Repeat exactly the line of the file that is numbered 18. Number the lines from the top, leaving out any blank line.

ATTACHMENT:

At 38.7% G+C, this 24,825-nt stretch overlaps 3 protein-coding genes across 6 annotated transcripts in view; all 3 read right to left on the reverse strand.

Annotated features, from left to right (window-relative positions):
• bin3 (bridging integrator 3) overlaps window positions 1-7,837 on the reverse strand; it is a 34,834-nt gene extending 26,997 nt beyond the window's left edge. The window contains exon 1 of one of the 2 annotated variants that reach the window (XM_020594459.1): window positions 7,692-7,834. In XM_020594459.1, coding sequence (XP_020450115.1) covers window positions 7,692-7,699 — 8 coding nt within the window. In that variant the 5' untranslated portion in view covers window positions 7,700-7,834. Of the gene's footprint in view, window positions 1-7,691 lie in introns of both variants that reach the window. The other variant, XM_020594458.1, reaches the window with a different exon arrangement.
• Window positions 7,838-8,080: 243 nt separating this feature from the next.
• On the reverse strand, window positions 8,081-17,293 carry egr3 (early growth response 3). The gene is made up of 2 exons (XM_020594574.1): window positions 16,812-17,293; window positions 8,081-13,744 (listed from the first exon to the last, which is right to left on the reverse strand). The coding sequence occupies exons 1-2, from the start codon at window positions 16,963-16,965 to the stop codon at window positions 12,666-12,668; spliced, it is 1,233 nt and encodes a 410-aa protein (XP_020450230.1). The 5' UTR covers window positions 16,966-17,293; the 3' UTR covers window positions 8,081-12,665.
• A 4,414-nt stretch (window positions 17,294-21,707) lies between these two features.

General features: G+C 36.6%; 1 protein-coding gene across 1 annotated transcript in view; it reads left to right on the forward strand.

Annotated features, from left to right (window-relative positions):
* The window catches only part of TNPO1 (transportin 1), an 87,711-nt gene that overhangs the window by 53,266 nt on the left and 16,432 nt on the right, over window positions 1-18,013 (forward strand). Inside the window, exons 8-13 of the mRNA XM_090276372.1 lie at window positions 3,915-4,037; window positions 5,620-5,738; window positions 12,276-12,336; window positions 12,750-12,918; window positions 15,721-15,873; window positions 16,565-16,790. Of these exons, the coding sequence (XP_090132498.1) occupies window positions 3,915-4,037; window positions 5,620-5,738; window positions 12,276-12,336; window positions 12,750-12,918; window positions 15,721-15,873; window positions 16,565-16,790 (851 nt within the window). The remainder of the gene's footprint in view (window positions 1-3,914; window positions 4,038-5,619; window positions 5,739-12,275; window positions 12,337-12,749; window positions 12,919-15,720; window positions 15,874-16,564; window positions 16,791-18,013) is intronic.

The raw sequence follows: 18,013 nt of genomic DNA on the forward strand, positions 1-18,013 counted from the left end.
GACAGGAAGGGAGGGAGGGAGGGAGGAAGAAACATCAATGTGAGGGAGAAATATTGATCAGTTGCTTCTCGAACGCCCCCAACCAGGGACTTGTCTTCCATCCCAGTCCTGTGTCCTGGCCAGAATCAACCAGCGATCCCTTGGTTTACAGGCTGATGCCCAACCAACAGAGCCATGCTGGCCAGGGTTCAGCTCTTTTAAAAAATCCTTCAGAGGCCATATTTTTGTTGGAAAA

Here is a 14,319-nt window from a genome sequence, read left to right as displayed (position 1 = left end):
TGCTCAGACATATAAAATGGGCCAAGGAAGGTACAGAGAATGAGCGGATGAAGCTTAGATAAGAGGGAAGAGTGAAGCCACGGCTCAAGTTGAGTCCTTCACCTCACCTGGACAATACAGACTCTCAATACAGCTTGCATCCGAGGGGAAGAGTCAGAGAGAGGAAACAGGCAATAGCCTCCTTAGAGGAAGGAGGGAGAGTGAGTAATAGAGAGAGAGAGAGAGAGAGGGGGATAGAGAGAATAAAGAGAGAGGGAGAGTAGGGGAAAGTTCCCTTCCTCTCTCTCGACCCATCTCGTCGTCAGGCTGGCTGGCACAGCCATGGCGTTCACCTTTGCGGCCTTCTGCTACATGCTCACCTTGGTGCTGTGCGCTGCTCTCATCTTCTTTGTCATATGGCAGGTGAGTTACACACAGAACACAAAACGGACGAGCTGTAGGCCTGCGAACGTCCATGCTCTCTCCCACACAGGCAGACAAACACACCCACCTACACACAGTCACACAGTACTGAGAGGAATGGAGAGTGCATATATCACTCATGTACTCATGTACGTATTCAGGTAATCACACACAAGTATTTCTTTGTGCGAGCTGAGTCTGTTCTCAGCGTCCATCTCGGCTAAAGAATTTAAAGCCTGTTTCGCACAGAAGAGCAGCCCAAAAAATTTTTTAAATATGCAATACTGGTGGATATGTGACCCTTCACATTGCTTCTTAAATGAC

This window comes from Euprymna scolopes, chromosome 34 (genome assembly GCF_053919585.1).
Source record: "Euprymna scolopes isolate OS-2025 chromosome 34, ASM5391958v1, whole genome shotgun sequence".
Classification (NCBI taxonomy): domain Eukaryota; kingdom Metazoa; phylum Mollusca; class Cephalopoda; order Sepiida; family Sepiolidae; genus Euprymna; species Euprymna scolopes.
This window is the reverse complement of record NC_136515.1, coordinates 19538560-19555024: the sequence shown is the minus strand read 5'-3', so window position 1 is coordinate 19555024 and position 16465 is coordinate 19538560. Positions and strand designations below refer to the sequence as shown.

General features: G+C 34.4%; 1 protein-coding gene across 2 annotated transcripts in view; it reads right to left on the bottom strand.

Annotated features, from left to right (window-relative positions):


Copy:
General features: G+C 34.4%; 1 protein-coding gene across 2 annotated transcripts in view; it reads right to left on the bottom strand.